This blog is written by Canadian journalist Donna Laframboise. Posts appear Monday, Wednesday & Friday.
SPOTLIGHT: Doctors and nurses rarely follow the rules when collecting important info about our health.
BIG PICTURE: During medical checkups, physicians once took blood pressure readings primarily to rule out dramatically high or dramatically low numbers. In that context, a lackadaisical approach maybe didn’t matter.
But we live in an era in which the definition of healthy blood pressure keeps being tightened. Mistaken readings can lead to unnecessary medications – and to potential side effects such as nausea, dizziness, lethargy, and impotence. Accuracy has become vital. But accuracy has never been a hallmark of these readings.
After 160 first-year medical students reported that they’d been trained in how to measure blood pressure, examiners discovered 90% didn’t know how to select the right cuff size, and that only two could pass a written test. When the six essential steps required for accurate readings were explained to them, none of 450 medical students reported that all those steps had been followed the last time their own blood pressure had been taken.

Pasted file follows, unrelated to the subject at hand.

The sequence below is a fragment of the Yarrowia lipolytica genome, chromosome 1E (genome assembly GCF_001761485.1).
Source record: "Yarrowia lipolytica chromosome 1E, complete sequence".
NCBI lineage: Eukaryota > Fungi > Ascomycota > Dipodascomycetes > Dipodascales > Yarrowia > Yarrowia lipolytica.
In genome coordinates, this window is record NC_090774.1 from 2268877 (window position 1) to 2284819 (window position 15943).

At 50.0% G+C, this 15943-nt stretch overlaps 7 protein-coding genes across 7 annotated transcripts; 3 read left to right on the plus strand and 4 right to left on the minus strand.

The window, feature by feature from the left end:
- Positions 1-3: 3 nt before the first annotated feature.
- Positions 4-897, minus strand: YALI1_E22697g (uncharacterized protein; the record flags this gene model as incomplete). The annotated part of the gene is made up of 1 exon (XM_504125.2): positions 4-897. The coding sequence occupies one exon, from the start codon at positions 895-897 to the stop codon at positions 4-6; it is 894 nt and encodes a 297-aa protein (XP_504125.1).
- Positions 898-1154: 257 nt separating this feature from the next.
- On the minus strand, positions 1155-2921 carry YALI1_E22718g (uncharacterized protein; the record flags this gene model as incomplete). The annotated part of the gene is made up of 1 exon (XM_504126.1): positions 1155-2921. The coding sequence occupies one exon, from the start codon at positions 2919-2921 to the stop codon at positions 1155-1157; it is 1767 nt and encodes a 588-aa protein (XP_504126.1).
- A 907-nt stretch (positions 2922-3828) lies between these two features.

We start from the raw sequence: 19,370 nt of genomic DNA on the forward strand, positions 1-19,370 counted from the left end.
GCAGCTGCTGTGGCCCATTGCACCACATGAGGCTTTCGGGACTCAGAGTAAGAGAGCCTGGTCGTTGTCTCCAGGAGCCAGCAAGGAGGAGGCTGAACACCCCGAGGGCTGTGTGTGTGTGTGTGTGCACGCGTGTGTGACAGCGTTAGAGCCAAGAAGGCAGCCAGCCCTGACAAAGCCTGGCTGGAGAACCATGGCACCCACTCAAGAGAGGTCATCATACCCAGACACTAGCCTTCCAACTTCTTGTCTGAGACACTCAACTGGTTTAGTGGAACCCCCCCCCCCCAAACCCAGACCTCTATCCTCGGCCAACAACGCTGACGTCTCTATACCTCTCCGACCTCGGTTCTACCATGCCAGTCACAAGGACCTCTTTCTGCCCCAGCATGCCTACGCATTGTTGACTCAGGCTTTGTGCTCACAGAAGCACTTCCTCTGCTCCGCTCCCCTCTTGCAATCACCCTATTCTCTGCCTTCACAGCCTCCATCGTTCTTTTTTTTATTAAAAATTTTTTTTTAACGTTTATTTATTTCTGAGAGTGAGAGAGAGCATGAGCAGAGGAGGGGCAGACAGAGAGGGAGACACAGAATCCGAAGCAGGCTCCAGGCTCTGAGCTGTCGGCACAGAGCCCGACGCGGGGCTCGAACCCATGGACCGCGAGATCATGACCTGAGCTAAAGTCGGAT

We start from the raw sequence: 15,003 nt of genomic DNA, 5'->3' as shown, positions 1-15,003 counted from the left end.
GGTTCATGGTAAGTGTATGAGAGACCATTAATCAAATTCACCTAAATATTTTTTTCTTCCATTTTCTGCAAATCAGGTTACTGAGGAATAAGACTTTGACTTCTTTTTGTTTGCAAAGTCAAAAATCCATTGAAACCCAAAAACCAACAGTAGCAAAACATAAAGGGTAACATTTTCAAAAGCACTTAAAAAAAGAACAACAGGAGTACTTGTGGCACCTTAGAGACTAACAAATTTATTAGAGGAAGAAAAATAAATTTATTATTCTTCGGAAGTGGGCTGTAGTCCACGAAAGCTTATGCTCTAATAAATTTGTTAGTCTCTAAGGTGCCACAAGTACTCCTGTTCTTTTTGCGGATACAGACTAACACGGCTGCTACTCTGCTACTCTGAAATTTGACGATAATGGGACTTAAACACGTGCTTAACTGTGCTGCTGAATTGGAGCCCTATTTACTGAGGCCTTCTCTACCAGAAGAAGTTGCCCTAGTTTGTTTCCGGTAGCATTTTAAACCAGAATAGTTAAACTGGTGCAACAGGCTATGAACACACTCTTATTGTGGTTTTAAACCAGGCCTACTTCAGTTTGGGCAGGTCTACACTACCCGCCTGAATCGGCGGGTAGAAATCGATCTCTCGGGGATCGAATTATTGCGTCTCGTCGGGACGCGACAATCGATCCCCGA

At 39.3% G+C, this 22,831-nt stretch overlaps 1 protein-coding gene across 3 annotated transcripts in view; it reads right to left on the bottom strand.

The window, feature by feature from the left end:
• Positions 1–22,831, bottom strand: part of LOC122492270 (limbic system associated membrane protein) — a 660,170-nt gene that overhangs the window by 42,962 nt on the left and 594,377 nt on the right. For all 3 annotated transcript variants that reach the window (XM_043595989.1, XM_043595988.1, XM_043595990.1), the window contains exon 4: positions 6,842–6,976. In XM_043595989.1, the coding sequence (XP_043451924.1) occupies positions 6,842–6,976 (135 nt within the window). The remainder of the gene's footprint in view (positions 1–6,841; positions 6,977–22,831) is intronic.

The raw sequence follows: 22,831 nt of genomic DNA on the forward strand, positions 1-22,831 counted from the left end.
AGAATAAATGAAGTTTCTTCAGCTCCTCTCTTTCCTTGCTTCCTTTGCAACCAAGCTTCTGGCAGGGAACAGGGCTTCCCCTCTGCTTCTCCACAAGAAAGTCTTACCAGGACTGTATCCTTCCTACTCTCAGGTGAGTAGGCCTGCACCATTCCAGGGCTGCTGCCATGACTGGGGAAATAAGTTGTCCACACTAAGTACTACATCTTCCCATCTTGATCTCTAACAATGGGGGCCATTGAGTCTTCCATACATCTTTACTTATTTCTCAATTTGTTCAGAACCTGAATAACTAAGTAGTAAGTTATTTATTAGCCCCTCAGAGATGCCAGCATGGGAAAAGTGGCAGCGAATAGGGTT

The American Heart Association says proper procedures are rarely followed, that some brands of devices have never been certified, and that others may provide inaccurate readings for ‘substantial numbers’ of patients.
When more than 500 devices in hospitals and private medical offices were inspected, most were found to be inaccurate or unreliable. Another study, involving nearly 500 devices at a large teaching hospital, concluded that more than half had ‘serious problems.’
Even when medical personnel follow the rules, our blood pressure varies throughout the day and can be skewed by many factors, including room temperature, recent exercise, alcohol consumption, or anxiety associated with a medical checkup.
TOP TAKEAWAY: Barring extreme cases, prescriptions for blood pressure medication should only be issued if multiple readings are taken, proper procedures are followed, and equipment receives regular maintenance.
→ Receive posts via e-mail by signing up on the right side of this page, above – or by following this blog on Facebook and Twitter.
→ Download or e-mail a PDF of this post by clicking the Print button under Share This below – then select the blue arrow beside PDF at the bottom left.